who is regarded as the most important literary figure in Nicaragua, referred to as the "Father of Modernism" for leading the modernismo
literary movement at the end of the 19th century.
is a satirical drama and was the first literary work of the pre-Columbian Nicaragua. It is regarded as one of Latin America's most distinctive colonial-era expressions and as Nicaragua's signature folkloric masterpiece combining music, dance and theater.
El Güegüense is performed during the feast of San Sebastián in Diriamba
) from January 17 to the 27th.
The theatrical play was written by an anonymous author in the 16th century, making it one of the oldest theatrical/dance works of the Western Hemisphere.
It was passed down orally for many centuries until it was finally written down and published into a book in 1942.
Nicaraguans legends are similar to those found in other Latin American countries. Some popular legends include:
-- The Nicaraguan folkloric legend of La Mocuana is believed to be based on genuine history and it is thought that La Mocuana was a living Indian princess. Her father was hospitable to the Spanish conquerers at first but then ordered them to leave. Soon the Spanish forces returned to take over the village and take their gold. The chief of the village had hidden the treasure and his daughter, La Mocuana, was the only other individual who knew its whereabouts. During a battle between the two groups the tribe gained victory. Some time later the son of one of the Spanish soldiers came to live near the village and soon fell in love with La Macuana. She too fell in love with him and they planned to run away together. She gave him her father’s treasure so that they could have something for their lives together. The Spaniard preferred to keep the gold for himself and sealed La Macuana in a cave, running away with the treasure. La Mocuana escaped through the back of the cave. The heartbroken princess began to wander the woods and was driven mad by the thoughts of betrayal and feelings of guilt. Country people say that her sad figure can be seen on dark nights. She is also said to lure drunkards and philanderers to her cave where they disappear.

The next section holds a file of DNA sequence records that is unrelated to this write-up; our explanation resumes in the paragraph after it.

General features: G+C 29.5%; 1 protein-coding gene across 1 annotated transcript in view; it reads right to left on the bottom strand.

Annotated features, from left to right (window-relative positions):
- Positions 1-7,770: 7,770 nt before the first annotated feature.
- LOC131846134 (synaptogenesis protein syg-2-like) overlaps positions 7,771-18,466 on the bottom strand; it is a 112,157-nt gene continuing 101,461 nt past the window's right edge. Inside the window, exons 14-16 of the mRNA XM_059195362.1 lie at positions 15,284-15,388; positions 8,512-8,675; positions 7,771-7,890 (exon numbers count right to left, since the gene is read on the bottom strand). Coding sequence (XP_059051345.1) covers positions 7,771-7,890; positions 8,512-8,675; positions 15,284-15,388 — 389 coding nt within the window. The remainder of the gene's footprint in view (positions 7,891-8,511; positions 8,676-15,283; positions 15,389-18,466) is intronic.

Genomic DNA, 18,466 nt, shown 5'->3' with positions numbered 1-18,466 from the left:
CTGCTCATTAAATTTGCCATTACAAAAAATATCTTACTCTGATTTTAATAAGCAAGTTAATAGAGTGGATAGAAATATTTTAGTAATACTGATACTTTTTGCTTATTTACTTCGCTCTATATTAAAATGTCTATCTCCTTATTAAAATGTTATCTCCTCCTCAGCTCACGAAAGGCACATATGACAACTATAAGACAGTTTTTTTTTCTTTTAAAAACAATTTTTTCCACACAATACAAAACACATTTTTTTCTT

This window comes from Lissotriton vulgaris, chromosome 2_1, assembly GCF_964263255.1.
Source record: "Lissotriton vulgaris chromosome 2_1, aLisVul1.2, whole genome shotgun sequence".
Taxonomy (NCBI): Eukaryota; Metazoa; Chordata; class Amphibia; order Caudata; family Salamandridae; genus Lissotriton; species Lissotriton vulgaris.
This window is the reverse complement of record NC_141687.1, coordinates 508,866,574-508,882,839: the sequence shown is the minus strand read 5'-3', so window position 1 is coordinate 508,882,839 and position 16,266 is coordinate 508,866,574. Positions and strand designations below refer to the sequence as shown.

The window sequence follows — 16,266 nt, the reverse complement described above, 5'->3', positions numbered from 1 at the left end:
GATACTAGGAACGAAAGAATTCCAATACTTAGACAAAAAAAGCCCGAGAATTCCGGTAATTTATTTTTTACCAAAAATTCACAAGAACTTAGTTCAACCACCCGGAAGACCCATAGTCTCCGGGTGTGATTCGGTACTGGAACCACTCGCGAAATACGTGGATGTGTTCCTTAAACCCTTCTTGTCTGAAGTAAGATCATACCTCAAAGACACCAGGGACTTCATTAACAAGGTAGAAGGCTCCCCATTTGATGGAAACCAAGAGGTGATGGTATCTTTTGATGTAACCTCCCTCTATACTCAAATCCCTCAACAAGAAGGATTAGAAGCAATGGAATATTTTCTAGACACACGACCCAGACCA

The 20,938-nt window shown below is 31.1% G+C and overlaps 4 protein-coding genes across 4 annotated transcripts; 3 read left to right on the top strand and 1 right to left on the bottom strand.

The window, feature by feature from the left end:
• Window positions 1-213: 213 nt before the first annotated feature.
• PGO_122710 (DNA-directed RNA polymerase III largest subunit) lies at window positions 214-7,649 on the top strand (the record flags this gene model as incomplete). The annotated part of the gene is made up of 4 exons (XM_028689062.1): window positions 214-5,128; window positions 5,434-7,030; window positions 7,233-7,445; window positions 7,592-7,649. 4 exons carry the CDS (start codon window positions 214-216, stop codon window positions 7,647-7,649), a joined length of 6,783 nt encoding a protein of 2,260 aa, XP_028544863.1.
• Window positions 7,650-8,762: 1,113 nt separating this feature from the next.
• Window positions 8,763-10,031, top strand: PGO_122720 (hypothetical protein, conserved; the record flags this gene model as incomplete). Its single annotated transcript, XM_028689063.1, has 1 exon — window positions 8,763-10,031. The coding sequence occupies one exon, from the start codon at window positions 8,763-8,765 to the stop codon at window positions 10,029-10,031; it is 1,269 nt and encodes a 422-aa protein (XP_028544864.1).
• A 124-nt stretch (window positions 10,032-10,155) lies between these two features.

- El Cadejo – There is a good white cadejo and an evil black cadejo. Both are spirits that appear at night to travellers. The white cadejo to protect them from harm during their journey, and the black cadejo (sometimes an incarnation of the devil) to kill them. The cadejos usually appear in the form of a large, cow-sized shaggy dog with burning red eyes and a goat's hooves, although in some areas they have more bull-like characteristics. According to the stories, those who have attempted to kill the black cadejo have failed and perished.